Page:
Modeling Moon Phases - Part 1

Guiding Question: How does the moon appear to change shape throughout a month?

Objective:  Students will be able to describe how the moon appears to change shape each month.


  • One stick with a ball at the end for each student

  • Central light source that radiates in all directions

  • White Board/Smart Board/Chart Paper and Marker


Vocabulary:  Reflect, Spherical, Round, Model, Eclipse, Gradually, Full Moon, New Moon, Month

Safety:  Never look directly at a light source!


Darken the room, and cover the windows.

Activity - Prior Knowledge:

  1. Ask the students, "What have you noticed about the moon's shape?"
  2. Gather the student responses on chart paper or some other place that is visible to all students.  Possible response might be "It's round!"  It changes!"  "Sometimes it looks like a little sliver!"
  3. Post the moon phases in the classroom for all students to see
  4. Conduct a Turn and Talk, asking the students:  What do you think?  Why does this happen?
  5. Share some of the student ideas with the class


Activity - New Knowledge:

  1. Arrange students in a circle around the light source, and explain that the light source is the "sun"
  2. Explain that each student's head will represent the earth
  3. Darken the room completely (if possible)
  4. Give each student a stick with a ball on the end (the ball represents the moon)
  5. Clarify with the students that the moon does not have a stick in it!  Explain that it is simply a model, and that models can help us understand the way nature works...but they are usually not perfect.
  6. Have students hold their moon in front of their face, but above their heads a avoid an eclipse.  The moon should be between the earth and the sun (New Moon)
  7. Ask the students:  What is happening to the light from the sun when it hits the moon?  (It is reflected off the moon and back into space)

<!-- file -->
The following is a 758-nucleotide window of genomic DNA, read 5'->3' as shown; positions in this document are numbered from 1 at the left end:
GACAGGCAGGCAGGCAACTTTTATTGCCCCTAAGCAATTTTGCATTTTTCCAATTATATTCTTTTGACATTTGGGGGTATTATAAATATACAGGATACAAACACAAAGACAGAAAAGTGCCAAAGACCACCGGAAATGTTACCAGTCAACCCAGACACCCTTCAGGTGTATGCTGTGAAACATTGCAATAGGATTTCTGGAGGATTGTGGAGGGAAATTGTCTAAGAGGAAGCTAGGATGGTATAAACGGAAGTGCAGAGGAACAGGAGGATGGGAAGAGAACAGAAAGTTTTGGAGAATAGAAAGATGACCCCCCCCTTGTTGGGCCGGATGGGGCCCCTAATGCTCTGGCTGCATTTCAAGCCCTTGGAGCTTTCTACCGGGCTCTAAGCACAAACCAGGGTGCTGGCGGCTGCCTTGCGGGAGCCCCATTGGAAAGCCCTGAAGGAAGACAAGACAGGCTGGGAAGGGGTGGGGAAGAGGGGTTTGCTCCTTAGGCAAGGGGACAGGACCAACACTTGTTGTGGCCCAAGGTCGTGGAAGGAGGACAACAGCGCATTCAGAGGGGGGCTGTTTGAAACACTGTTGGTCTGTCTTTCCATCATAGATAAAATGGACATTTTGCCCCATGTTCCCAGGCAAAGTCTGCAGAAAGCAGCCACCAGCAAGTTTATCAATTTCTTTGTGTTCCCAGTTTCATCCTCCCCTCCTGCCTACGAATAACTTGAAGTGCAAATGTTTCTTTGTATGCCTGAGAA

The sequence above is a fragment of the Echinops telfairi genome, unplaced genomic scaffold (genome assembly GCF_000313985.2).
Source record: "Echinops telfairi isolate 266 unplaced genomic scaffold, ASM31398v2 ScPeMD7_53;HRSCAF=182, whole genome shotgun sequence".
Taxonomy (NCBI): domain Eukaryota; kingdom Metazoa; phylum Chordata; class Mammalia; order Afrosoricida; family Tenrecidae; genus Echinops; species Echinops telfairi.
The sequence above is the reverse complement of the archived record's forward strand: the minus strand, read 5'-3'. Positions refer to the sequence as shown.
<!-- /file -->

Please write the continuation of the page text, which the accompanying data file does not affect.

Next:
8. Ask the students:  Can you see the light that is reflected off of YOUR moon? (NO!)
  9. Ask the students:  How does your moon look from earth? (Black or dark)
  10. Tell the students to keep the moon out in front of them, and to try turning slowly around (everyone to the left) until their back is facing the sun.  Remind the students to keep the moon slightly above their heads to prevent an eclipse
  11. Ask the students:  How does your moon look now from earth? (It is all lit up, It looks full)
  12. Ask the students:  Can you see the light that is reflected off of YOUR moon? (Yes!)
  13. Ask the students:  What do you predict will happen as you keep turning around?
  14. Instruct the students to keep turning around slowly until they are facing the sun again. 
  15. Ask the students:  What do you notice happening to the light you can see reflected off the moon as you continue to turn around?
  16. Tell the students that they are going to model the moon orbiting the earth one more time. 
  17. Stop at the first quarter moon, and ask the students:  ow does your moon look now?
  18. Ask the students:  Does the moon change abruptly from half to full?  Try it a couple times.
  19. Ask the students:  How does it change from full moon back to a new moon? (Gradually, it shrinks slowly)
  20. Collect materials from students


  1. Revisit the guiding question and have a discussion and/or record observations in notebooks using claims and evidence.  EX:  "I claim that ____________________ because I observed that ____________________.

Assessment:  Have students draw four moon phases in their Science Notebooks.


  • Ask the students:  Did your moon really change shape?  Or did it just look like it from earth?
  • Ask the students:  How often do we have a full moon?  Draw a picture in your science note book showing me why we only have a full moon once a month?